U.S. oil demand reversed course in dramatic fashion in 2013, as the nation’s growth in crude consumption outpaced perennial leader China for the first time since 1999, according to oil company BP’s annual compendium of world energy statistics.
The U.S. increase follows two years of declines, and dampens hopes that the world’s largest oil guzzler was permanently reining in its appetite for crude. The nation’s oil use rose by 400,000 barrels per day to a daily draw of 18.9 million barrels; China’s oil consumption grew by 390,000 barrels a day, to 10.8 million barrels a day, according to the BP figures released last month.
“Are these data points a harbinger of things to come or just an aberration?” asked Christof Rühl, group chief economist at BP. “Too early to tell is the appropriate response.”
Rühl said the rise in U.S. oil demand stemmed from industrial users of petrochemicals and other oil byproducts, a trend triggered more by a flood of cheap domestic oil supplies than by overall economic growth.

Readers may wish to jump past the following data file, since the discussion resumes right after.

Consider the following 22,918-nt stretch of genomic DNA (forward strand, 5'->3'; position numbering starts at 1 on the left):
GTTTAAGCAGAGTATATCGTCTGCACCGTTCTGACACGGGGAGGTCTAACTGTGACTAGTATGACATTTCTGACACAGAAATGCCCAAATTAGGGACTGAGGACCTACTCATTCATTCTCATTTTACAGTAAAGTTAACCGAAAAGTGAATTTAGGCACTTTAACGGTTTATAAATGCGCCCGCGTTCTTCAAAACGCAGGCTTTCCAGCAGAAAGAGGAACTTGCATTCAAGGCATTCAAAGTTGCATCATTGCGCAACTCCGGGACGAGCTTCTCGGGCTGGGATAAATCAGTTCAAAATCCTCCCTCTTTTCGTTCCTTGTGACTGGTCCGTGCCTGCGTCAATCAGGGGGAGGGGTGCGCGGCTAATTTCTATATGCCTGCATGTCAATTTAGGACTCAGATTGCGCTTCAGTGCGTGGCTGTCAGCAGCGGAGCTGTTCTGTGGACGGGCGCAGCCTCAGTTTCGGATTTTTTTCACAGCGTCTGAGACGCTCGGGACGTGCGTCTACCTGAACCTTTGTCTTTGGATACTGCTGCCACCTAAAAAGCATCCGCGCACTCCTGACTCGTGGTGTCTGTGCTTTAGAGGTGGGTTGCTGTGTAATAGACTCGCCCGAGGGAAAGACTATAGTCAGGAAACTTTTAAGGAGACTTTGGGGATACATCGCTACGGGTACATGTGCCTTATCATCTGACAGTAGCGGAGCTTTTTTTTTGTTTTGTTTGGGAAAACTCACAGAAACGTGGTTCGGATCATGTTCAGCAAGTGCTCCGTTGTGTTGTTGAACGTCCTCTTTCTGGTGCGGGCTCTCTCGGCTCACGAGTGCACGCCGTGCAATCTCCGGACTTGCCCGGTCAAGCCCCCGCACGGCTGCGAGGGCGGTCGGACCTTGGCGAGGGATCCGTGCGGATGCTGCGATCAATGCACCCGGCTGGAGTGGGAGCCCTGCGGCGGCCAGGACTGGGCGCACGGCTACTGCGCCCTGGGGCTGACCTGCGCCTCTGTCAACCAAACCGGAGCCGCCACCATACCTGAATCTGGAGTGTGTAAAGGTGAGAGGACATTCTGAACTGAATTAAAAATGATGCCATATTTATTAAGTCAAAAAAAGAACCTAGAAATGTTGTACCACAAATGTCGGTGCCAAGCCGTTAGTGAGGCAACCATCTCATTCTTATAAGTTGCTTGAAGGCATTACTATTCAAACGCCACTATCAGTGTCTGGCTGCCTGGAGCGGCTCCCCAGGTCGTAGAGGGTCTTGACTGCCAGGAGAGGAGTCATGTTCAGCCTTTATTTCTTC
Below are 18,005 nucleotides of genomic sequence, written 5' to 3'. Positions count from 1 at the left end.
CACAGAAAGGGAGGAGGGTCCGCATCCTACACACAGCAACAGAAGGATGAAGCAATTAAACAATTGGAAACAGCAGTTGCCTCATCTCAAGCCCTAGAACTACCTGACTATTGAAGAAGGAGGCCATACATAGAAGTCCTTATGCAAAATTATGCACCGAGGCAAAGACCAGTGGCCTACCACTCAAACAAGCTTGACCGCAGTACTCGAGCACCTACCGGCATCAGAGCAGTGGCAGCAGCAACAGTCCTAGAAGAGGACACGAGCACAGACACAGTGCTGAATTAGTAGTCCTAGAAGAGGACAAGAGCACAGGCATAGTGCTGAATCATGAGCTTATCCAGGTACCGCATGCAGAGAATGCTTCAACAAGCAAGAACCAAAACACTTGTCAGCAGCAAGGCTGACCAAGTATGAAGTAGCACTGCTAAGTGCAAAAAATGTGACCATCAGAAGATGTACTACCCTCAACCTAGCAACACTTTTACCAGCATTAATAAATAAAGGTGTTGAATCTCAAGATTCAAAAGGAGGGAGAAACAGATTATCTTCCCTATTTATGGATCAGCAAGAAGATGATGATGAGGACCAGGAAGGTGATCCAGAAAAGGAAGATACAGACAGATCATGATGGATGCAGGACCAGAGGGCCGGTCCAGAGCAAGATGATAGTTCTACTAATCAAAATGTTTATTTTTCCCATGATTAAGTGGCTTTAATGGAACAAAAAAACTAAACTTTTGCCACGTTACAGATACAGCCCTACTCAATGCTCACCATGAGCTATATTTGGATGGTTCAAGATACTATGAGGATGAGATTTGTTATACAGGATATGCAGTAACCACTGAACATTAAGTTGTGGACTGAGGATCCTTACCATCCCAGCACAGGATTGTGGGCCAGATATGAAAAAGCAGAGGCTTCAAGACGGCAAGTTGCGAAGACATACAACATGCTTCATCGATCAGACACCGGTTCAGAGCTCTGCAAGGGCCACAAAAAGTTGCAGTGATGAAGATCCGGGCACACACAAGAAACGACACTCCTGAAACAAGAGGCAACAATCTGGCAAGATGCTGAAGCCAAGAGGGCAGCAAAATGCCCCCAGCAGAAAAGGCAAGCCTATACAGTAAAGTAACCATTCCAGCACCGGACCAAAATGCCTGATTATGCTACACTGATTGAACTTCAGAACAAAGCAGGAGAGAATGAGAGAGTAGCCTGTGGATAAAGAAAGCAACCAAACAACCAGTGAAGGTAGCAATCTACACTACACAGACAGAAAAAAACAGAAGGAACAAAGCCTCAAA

Motorists also played a role in the rise, however. In 2013, the nation’s demand for gasoline rose for the first time since 2007, ticking up to 8.8 million barrels per day—despite government efforts to cut gasoline use by mixing more ethanol into every gallon of the fuel, data from the Energy Information Administration show.
While the 2013 figures are well below the nation’s peak oil and gasoline demand levels, the return to higher consumption is discouraging for those looking for lower U.S. oil use and a reduction in carbon emissions.
Burning petroleum is a top contributor to climate change in the United States and globally, and without a long-term effort to rein in emissions from the oil sector, it could be impossible to keep warming under the 2-degrees Celsius danger threshold, scientists and policy experts have long warned.
The same upward trend can be seen in 2014. Oil and petroleum products use through April is 1 percent higher than last year, according to EIA. In addition, California—which by itself accounts for 11 percent of the nation’s gasoline use—has had nine straight months of higher year-over-year gasoline consumption, according to data from the state board of equalization data.